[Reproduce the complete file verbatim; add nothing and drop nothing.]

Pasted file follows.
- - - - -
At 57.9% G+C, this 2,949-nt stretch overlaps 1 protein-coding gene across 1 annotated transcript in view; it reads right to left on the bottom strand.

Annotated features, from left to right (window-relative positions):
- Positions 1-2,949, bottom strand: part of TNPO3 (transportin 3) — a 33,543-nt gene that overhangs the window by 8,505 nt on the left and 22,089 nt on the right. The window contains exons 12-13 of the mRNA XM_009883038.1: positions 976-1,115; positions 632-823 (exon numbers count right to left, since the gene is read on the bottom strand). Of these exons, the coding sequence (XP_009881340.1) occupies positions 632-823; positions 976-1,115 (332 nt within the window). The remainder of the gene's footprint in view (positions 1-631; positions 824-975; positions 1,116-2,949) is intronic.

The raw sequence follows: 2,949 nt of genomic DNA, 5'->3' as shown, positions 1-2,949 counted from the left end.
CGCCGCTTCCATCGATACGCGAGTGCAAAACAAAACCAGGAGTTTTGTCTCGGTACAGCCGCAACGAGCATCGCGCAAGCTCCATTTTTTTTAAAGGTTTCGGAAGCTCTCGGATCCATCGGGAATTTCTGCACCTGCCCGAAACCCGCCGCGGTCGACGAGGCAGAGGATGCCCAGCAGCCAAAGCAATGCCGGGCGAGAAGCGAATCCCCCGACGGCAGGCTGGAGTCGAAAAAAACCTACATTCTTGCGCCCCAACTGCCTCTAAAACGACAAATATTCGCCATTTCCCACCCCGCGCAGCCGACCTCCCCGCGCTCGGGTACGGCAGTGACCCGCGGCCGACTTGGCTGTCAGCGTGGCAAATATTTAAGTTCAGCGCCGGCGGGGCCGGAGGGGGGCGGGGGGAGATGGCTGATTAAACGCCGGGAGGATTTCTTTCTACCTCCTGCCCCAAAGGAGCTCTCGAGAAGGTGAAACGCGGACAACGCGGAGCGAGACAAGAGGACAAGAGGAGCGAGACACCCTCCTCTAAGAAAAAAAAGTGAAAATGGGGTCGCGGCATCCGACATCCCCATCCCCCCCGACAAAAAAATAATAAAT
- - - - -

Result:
At 57.9% G+C, this 2,949-nt stretch overlaps 1 protein-coding gene across 1 annotated transcript in view; it reads right to left on the bottom strand.

Annotated features, from left to right (window-relative positions):
- Positions 1-2,949, bottom strand: part of TNPO3 (transportin 3) — a 33,543-nt gene that overhangs the window by 8,505 nt on the left and 22,089 nt on the right. The window contains exons 12-13 of the mRNA XM_009883038.1: positions 976-1,115; positions 632-823 (exon numbers count right to left, since the gene is read on the bottom strand). Of these exons, the coding sequence (XP_009881340.1) occupies positions 632-823; positions 976-1,115 (332 nt within the window). The remainder of the gene's footprint in view (positions 1-631; positions 824-975; positions 1,116-2,949) is intronic.

The raw sequence follows: 2,949 nt of genomic DNA, 5'->3' as shown, positions 1-2,949 counted from the left end.
CGCCGCTTCCATCGATACGCGAGTGCAAAACAAAACCAGGAGTTTTGTCTCGGTACAGCCGCAACGAGCATCGCGCAAGCTCCATTTTTTTTAAAGGTTTCGGAAGCTCTCGGATCCATCGGGAATTTCTGCACCTGCCCGAAACCCGCCGCGGTCGACGAGGCAGAGGATGCCCAGCAGCCAAAGCAATGCCGGGCGAGAAGCGAATCCCCCGACGGCAGGCTGGAGTCGAAAAAAACCTACATTCTTGCGCCCCAACTGCCTCTAAAACGACAAATATTCGCCATTTCCCACCCCGCGCAGCCGACCTCCCCGCGCTCGGGTACGGCAGTGACCCGCGGCCGACTTGGCTGTCAGCGTGGCAAATATTTAAGTTCAGCGCCGGCGGGGCCGGAGGGGGGCGGGGGGAGATGGCTGATTAAACGCCGGGAGGATTTCTTTCTACCTCCTGCCCCAAAGGAGCTCTCGAGAAGGTGAAACGCGGACAACGCGGAGCGAGACAAGAGGACAAGAGGAGCGAGACACCCTCCTCTAAGAAAAAAAAGTGAAAATGGGGTCGCGGCATCCGACATCCCCATCCCCCCCGACAAAAAAATAATAAAT